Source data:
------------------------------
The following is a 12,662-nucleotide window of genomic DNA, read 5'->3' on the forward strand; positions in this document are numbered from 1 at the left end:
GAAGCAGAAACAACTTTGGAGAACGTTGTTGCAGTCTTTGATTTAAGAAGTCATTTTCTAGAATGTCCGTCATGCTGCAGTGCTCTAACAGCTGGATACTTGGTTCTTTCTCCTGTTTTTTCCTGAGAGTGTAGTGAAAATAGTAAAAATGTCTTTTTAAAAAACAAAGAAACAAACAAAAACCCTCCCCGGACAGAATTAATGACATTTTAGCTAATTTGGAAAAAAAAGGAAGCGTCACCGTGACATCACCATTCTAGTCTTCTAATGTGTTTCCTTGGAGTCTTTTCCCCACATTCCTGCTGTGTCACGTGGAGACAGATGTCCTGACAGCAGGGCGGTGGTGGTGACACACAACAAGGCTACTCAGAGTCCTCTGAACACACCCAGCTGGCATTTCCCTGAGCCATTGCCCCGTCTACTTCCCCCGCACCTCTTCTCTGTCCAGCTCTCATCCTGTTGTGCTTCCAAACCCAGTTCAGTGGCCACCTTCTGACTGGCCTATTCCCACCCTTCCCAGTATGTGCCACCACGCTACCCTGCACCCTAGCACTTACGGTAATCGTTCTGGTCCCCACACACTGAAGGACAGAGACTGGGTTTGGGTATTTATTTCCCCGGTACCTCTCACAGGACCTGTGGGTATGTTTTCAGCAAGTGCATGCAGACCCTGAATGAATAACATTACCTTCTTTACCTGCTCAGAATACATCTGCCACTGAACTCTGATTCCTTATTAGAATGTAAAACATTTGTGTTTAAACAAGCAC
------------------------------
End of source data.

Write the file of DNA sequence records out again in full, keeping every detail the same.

The following is a 12,662-nucleotide window of genomic DNA, read 5'->3' on the forward strand; positions in this document are numbered from 1 at the left end:
GAAGCAGAAACAACTTTGGAGAACGTTGTTGCAGTCTTTGATTTAAGAAGTCATTTTCTAGAATGTCCGTCATGCTGCAGTGCTCTAACAGCTGGATACTTGGTTCTTTCTCCTGTTTTTTCCTGAGAGTGTAGTGAAAATAGTAAAAATGTCTTTTTAAAAAACAAAGAAACAAACAAAAACCCTCCCCGGACAGAATTAATGACATTTTAGCTAATTTGGAAAAAAAAGGAAGCGTCACCGTGACATCACCATTCTAGTCTTCTAATGTGTTTCCTTGGAGTCTTTTCCCCACATTCCTGCTGTGTCACGTGGAGACAGATGTCCTGACAGCAGGGCGGTGGTGGTGACACACAACAAGGCTACTCAGAGTCCTCTGAACACACCCAGCTGGCATTTCCCTGAGCCATTGCCCCGTCTACTTCCCCCGCACCTCTTCTCTGTCCAGCTCTCATCCTGTTGTGCTTCCAAACCCAGTTCAGTGGCCACCTTCTGACTGGCCTATTCCCACCCTTCCCAGTATGTGCCACCACGCTACCCTGCACCCTAGCACTTACGGTAATCGTTCTGGTCCCCACACACTGAAGGACAGAGACTGGGTTTGGGTATTTATTTCCCCGGTACCTCTCACAGGACCTGTGGGTATGTTTTCAGCAAGTGCATGCAGACCCTGAATGAATAACATTACCTTCTTTACCTGCTCAGAATACATCTGCCACTGAACTCTGATTCCTTATTAGAATGTAAAACATTTGTGTTTAAACAAGCAC